I like to run second opinion scanners from time to time on computer systems to make sure that no malware or other unwanted software has slipped by the primary defenses running on those PCs.
While that is the case, I don't have have a preference for a tool that I run in this case but use different programs.
There are programs that I value a lot, like Malwarebytes Anti-Malware or Hitman Pro, but it never hurts to run other programs as well on the system.
Trend Micro Anti-Threat Toolkit is a free portable program for recent versions of the Windows operating system.
Once it has been downloaded to the local system it can be started right away. The program opens a command prompt on start and runs a couple of commands there before the graphical user interface is started.
The program, like many on-demand scanners, is rather basic when it comes to the options it offers. While you find a settings button, it displays only two options that you can modify.
The first allows you to select folders that you want scanned, the scanned to disable sending information to Trend Micro's Protection Network, a cloud based service offering up to date protections against threats which the program may not support yet without it.
A scan is started once you hit the scan button. Scans can take quite some time to complete. A test scan using defaults on a fast Windows 7 Pro system with a Solid State Drive as its primary hard drive took more than 30 minutes to complete.
Results are displayed in the interface afterwards with options to display additional details, scan again or to fix issues that were found.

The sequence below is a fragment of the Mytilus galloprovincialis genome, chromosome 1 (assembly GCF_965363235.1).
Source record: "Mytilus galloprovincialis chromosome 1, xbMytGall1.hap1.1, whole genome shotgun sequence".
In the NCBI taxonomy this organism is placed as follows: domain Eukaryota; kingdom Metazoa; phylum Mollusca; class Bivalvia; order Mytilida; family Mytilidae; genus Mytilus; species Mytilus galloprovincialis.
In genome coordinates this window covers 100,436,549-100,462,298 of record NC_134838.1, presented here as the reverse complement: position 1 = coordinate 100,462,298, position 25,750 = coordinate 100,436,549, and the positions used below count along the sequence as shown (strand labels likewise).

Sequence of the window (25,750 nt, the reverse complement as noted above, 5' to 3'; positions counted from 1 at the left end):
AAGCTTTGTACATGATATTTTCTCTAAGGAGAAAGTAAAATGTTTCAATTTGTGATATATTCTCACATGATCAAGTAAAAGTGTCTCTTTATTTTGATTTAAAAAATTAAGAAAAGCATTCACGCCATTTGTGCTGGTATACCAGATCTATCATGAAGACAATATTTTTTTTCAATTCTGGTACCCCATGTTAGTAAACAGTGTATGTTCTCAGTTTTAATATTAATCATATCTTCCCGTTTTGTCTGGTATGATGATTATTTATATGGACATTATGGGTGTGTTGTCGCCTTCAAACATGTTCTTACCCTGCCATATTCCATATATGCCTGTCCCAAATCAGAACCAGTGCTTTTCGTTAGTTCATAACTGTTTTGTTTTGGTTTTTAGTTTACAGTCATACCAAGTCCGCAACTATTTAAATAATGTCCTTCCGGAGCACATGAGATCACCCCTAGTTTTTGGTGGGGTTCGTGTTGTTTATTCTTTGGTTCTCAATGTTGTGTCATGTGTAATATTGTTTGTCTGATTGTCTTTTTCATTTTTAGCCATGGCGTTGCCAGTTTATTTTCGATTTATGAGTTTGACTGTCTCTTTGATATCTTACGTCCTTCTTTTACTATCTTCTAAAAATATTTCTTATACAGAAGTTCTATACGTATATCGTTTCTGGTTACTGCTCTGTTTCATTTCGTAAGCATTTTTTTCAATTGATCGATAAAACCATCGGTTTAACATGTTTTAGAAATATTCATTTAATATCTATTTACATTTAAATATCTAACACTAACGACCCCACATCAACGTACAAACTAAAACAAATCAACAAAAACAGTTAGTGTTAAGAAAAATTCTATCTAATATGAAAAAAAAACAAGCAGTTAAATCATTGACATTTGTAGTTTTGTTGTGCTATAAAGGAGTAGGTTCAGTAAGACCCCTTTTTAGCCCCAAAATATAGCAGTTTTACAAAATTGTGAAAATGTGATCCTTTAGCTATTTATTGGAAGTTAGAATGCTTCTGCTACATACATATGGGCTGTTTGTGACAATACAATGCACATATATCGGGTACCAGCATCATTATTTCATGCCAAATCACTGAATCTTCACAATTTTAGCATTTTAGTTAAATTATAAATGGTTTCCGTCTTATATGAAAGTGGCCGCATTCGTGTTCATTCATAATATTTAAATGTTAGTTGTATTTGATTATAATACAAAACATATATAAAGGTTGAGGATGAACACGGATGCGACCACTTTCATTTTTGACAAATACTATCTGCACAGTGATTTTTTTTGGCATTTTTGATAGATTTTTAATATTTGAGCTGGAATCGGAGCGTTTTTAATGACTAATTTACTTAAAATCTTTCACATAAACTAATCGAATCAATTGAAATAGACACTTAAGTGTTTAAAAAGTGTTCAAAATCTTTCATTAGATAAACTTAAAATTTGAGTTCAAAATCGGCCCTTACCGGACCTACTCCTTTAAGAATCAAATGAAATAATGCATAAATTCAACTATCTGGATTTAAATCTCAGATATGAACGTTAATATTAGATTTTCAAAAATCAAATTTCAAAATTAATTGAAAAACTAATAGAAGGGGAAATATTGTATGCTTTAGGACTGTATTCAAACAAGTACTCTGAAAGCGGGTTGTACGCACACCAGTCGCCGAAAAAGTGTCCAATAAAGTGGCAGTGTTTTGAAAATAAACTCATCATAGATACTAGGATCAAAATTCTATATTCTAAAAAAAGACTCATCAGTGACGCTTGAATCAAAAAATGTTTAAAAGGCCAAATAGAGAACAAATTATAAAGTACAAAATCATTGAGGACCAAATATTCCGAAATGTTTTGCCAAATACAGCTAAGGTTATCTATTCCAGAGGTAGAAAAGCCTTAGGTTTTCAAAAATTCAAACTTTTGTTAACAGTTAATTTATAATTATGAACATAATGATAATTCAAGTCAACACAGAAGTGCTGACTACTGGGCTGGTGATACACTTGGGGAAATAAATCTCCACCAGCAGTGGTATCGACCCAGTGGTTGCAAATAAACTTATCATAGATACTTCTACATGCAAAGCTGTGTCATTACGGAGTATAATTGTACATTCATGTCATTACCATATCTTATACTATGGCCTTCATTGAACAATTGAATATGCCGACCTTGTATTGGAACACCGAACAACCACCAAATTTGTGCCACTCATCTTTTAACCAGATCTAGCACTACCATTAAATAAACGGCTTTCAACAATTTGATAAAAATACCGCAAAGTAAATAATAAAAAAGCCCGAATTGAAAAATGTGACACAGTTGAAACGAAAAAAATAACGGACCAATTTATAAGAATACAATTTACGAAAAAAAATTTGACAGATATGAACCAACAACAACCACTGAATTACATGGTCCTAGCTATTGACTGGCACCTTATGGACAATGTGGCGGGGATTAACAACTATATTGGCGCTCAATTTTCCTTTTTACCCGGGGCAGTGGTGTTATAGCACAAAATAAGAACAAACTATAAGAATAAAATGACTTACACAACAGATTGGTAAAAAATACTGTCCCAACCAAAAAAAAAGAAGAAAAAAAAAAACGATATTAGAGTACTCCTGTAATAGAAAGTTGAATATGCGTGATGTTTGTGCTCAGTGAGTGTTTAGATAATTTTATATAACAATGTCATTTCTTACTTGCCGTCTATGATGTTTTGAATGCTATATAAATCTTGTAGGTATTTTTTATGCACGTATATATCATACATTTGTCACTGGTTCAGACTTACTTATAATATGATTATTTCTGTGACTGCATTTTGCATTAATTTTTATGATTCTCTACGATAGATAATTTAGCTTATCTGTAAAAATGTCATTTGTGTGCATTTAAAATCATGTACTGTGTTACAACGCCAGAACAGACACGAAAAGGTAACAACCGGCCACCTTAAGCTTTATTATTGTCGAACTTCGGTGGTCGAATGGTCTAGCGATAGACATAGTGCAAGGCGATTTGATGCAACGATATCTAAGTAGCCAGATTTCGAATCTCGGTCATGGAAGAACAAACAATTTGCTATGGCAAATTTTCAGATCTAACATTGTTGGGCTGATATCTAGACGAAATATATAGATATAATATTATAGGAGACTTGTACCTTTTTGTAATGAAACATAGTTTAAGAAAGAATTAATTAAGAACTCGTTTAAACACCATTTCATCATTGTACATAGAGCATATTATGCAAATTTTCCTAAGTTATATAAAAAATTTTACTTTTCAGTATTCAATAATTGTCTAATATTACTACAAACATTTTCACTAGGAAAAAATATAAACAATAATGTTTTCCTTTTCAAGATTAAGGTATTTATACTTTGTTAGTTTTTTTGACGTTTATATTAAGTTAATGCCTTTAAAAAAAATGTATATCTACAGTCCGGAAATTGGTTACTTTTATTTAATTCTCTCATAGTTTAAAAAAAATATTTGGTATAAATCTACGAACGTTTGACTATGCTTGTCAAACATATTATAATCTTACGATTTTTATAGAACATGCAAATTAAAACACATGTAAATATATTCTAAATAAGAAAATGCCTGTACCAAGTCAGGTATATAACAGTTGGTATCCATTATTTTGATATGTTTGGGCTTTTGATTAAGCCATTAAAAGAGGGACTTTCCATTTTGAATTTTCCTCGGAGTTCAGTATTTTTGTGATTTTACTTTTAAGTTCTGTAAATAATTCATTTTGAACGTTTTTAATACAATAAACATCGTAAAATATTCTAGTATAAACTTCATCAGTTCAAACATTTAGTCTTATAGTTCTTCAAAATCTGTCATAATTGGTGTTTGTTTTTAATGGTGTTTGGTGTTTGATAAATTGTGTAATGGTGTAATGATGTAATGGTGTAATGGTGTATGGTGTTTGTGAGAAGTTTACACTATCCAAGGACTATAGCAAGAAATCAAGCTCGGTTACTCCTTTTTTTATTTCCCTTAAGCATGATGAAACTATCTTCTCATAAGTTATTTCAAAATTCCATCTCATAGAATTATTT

Some threats may require a reboot of the system. This is outlined after you select the fix now button in the program interface. This restarts the computer and displays the Windows Boot Manager afterwards with an option to run the Trend Micro Clean Boot program.
Anti-Threat Toolkit can detect various kinds of malware, from viruses and trojans to rootkits, rogue programs and spyware. A fix may include the restoration of system policies and Registry settings that were changed by malware.
To download the program, click on any of the solutions posted on the page posted in the summary section below. There you find direct download links for 32-bit and 64-bit versions of the program that you can run on computer's with or without Internet connection.Advertisement
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Ghacks is a technology news blog that was founded in 2005 by Martin Brinkmann. It has since then become one of the most popular tech news sites on the Internet with five authors and regular contributions from freelance writers.